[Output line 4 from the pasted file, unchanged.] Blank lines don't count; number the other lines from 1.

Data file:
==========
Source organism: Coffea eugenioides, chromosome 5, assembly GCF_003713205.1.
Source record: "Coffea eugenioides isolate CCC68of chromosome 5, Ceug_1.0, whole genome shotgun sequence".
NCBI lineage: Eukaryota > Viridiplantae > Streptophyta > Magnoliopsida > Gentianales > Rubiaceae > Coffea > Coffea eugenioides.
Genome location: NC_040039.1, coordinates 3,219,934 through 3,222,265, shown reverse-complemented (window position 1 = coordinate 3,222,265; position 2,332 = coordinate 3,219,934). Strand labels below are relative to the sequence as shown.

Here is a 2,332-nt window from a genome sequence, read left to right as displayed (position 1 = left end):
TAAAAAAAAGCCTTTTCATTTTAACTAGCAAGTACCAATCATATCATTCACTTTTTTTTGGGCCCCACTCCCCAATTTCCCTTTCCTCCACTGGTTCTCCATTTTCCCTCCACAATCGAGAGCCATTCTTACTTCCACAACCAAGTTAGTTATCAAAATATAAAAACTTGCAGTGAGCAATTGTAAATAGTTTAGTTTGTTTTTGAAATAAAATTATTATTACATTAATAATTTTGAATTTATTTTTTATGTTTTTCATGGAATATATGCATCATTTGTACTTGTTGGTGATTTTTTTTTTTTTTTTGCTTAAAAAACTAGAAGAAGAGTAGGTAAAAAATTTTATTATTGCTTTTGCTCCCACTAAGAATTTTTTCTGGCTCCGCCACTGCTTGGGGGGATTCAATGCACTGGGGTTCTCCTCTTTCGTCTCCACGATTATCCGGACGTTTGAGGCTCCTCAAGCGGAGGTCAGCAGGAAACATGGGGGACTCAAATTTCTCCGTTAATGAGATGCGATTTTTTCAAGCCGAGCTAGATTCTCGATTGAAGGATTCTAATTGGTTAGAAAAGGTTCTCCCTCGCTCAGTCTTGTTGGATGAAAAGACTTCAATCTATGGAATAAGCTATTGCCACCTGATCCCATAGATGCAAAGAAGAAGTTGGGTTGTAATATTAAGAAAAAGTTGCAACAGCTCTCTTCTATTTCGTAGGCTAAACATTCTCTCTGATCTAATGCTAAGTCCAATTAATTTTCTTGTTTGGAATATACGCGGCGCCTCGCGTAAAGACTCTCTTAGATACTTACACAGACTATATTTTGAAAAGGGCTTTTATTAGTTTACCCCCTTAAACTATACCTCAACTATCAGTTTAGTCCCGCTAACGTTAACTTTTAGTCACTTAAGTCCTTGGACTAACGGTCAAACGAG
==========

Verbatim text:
Genome location: NC_040039.1, coordinates 3,219,934 through 3,222,265, shown reverse-complemented (window position 1 = coordinate 3,222,265; position 2,332 = coordinate 3,219,934). Strand labels below are relative to the sequence as shown.